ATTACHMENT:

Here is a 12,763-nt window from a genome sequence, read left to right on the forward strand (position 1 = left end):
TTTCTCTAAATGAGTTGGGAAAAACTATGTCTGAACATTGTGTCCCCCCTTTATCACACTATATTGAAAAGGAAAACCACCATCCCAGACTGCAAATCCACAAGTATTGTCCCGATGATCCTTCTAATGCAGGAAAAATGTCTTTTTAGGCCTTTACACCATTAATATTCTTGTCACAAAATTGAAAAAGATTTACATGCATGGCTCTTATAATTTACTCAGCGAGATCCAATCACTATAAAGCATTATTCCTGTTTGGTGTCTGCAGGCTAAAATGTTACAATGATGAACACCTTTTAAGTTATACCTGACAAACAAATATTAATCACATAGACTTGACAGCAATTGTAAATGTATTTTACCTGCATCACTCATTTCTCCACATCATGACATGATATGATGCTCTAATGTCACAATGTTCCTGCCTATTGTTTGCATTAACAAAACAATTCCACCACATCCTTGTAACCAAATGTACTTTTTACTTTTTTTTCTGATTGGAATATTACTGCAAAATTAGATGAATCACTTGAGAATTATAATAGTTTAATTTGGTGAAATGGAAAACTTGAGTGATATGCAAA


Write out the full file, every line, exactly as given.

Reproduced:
Here is a 12,763-nt window from a genome sequence, read left to right on the forward strand (position 1 = left end):
TTTCTCTAAATGAGTTGGGAAAAACTATGTCTGAACATTGTGTCCCCCCTTTATCACACTATATTGAAAAGGAAAACCACCATCCCAGACTGCAAATCCACAAGTATTGTCCCGATGATCCTTCTAATGCAGGAAAAATGTCTTTTTAGGCCTTTACACCATTAATATTCTTGTCACAAAATTGAAAAAGATTTACATGCATGGCTCTTATAATTTACTCAGCGAGATCCAATCACTATAAAGCATTATTCCTGTTTGGTGTCTGCAGGCTAAAATGTTACAATGATGAACACCTTTTAAGTTATACCTGACAAACAAATATTAATCACATAGACTTGACAGCAATTGTAAATGTATTTTACCTGCATCACTCATTTCTCCACATCATGACATGATATGATGCTCTAATGTCACAATGTTCCTGCCTATTGTTTGCATTAACAAAACAATTCCACCACATCCTTGTAACCAAATGTACTTTTTACTTTTTTTTCTGATTGGAATATTACTGCAAAATTAGATGAATCACTTGAGAATTATAATAGTTTAATTTGGTGAAATGGAAAACTTGAGTGATATGCAAA